Toothbrush 1 GUM Travel Toothbrush
Toothpaste 1 Dr. Bronners
Toilet Paper 1 Cotton Buds Tissue-to-Go (75 sheets)
Purell 1 2 oz per mini-bottle
Dermatone Dermatone Mini Tin SPF 23
Gold Bond Gold Bond Travel Size
Sunscreen Cera Ve
Dr. Bronners Soap Dr. Bronners Castile Soap Travel Size
Miscellaneous (NEED TO UPDATE)
Backpack 1 Osprey Atmos 65 AG
Camera 1 Nikon D60 with 18-200 lens
GoPro 1 GoPro Hero5 Black
Phone 1 iPhone SE
Electronics Bag 1 Charging Cables: GoPro, Garmin, PowerBank, iPhone, Olympus, headphones, extra batteries
Pen 1 Fisher Space Pen – Military Pen
TrekMount 1 http://www.trekmount.com/
PolarPro GoPro mount 1 https://www.amazon.com/PolarPro-StrapMount-BackPack-LifeVest-SCUBA/dp/B00UJI8OVK/ref=sr_1_3?ie=UTF8&qid=1496188103&sr=8-3&keywords=polar+pro

Whenever I had questions, KAF was there to help out. They sent me an impressively comprehensive gear list; both Joel and one of KAF’s guides, Andrew Archer, were available to answer any questions I had about gear for the program.

Once I had my gear list down and finalized, it was time to turn to monitoring the weather and observing mountain conditions. This can be hard too far in advance, especially in the springtime in the Pacific Northwest when rain/snowstorms are constant.

For years, my go-to weather resources have been:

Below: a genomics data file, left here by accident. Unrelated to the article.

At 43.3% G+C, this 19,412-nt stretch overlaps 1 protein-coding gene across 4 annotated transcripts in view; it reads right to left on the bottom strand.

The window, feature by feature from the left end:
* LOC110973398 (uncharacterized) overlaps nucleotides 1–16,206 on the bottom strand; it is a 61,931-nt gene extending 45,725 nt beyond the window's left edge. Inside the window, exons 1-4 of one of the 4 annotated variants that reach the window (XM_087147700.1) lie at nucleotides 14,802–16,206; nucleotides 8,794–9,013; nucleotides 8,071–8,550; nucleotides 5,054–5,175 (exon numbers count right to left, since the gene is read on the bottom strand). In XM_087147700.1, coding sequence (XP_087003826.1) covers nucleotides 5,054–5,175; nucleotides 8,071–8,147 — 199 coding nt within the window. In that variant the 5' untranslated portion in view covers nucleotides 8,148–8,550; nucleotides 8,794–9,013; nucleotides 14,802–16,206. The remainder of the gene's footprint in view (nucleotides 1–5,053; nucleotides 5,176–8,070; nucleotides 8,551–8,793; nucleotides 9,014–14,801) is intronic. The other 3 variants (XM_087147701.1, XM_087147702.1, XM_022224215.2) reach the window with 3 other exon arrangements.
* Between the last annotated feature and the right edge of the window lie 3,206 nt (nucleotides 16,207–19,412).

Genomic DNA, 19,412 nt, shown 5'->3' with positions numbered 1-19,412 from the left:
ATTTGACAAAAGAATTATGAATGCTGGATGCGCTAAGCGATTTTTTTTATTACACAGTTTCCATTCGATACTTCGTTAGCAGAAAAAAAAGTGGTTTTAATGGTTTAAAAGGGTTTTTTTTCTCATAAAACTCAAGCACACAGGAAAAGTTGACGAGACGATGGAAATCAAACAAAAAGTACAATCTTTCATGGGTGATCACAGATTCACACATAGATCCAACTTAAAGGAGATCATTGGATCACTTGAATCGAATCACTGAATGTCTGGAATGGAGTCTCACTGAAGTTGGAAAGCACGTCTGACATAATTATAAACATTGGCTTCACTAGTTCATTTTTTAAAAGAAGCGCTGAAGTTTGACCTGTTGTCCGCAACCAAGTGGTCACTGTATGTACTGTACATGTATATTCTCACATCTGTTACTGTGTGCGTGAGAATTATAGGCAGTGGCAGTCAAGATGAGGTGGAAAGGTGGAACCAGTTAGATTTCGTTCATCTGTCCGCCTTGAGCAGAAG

• Weather.gov – the official NOAA site for weather updates. This site provides detailed information on weather fronts, and incredibly accurate forecasts.
  • Mountain-Forecast.com – an amazing resource for weather predictions dependent upon elevation. Mountain-Forecast will give detailed descriptions of weather conditions centered on actual mountain ranges and peaks, which is incredibly useful for scouting out routes in the Cascades and elsewhere.
  • Weather Underground – my first stop for a 10-day, high-level forecast. Their system is user-friendly, easy to use and navigate, and gets me the basic information I need fast.

In talking with KAF in preparation for the program, I was excited to learn that most of their guides use the same resources, a nice confirmation that I am onto something.

|| Upcoming: The Adventure Itself ||

I am extremely excited to get out on the mountain, as time is ticking away! Stay tuned for more updates, and keep your eye out for pictures on Instagram as well, @engineeredforadventure.

My college dorm room, turned into a gear locker.